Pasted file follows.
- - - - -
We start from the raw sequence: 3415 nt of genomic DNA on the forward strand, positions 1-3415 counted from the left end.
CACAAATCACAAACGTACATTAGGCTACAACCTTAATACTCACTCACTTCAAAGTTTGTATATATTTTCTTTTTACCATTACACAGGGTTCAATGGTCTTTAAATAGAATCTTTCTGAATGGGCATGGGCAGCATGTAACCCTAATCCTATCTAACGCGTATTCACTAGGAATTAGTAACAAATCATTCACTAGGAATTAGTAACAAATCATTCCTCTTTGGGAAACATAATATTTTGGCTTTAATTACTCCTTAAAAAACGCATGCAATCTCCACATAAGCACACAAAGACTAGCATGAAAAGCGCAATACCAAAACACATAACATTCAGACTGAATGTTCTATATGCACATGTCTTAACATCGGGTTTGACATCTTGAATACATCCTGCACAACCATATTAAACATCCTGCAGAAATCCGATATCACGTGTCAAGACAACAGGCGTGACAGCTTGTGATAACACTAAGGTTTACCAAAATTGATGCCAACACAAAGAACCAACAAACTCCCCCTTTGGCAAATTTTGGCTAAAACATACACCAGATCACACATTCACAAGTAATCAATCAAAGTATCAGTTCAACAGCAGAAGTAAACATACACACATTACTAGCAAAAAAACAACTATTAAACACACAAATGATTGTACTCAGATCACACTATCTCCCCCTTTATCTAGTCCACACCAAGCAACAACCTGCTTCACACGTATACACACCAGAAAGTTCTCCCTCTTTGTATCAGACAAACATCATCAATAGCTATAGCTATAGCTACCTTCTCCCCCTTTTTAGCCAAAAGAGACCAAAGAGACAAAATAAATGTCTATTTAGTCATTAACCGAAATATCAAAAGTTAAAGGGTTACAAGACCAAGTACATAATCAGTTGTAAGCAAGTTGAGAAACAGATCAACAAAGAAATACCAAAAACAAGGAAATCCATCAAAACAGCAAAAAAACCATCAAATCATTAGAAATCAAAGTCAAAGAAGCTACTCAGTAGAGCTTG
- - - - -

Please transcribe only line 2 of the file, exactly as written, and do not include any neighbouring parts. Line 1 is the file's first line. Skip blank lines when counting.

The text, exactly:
CACAAATCACAAACGTACATTAGGCTACAACCTTAATACTCACTCACTTCAAAGTTTGTATATATTTTCTTTTTACCATTACACAGGGTTCAATGGTCTTTAAATAGAATCTTTCTGAATGGGCATGGGCAGCATGTAACCCTAATCCTATCTAACGCGTATTCACTAGGAATTAGTAACAAATCATTCACTAGGAATTAGTAACAAATCATTCCTCTTTGGGAAACATAATATTTTGGCTTTAATTACTCCTTAAAAAACGCATGCAATCTCCACATAAGCACACAAAGACTAGCATGAAAAGCGCAATACCAAAACACATAACATTCAGACTGAATGTTCTATATGCACATGTCTTAACATCGGGTTTGACATCTTGAATACATCCTGCACAACCATATTAAACATCCTGCAGAAATCCGATATCACGTGTCAAGACAACAGGCGTGACAGCTTGTGATAACACTAAGGTTTACCAAAATTGATGCCAACACAAAGAACCAACAAACTCCCCCTTTGGCAAATTTTGGCTAAAACATACACCAGATCACACATTCACAAGTAATCAATCAAAGTATCAGTTCAACAGCAGAAGTAAACATACACACATTACTAGCAAAAAAACAACTATTAAACACACAAATGATTGTACTCAGATCACACTATCTCCCCCTTTATCTAGTCCACACCAAGCAACAACCTGCTTCACACGTATACACACCAGAAAGTTCTCCCTCTTTGTATCAGACAAACATCATCAATAGCTATAGCTATAGCTACCTTCTCCCCCTTTTTAGCCAAAAGAGACCAAAGAGACAAAATAAATGTCTATTTAGTCATTAACCGAAATATCAAAAGTTAAAGGGTTACAAGACCAAGTACATAATCAGTTGTAAGCAAGTTGAGAAACAGATCAACAAAGAAATACCAAAAACAAGGAAATCCATCAAAACAGCAAAAAAACCATCAAATCATTAGAAATCAAAGTCAAAGAAGCTACTCAGTAGAGCTTG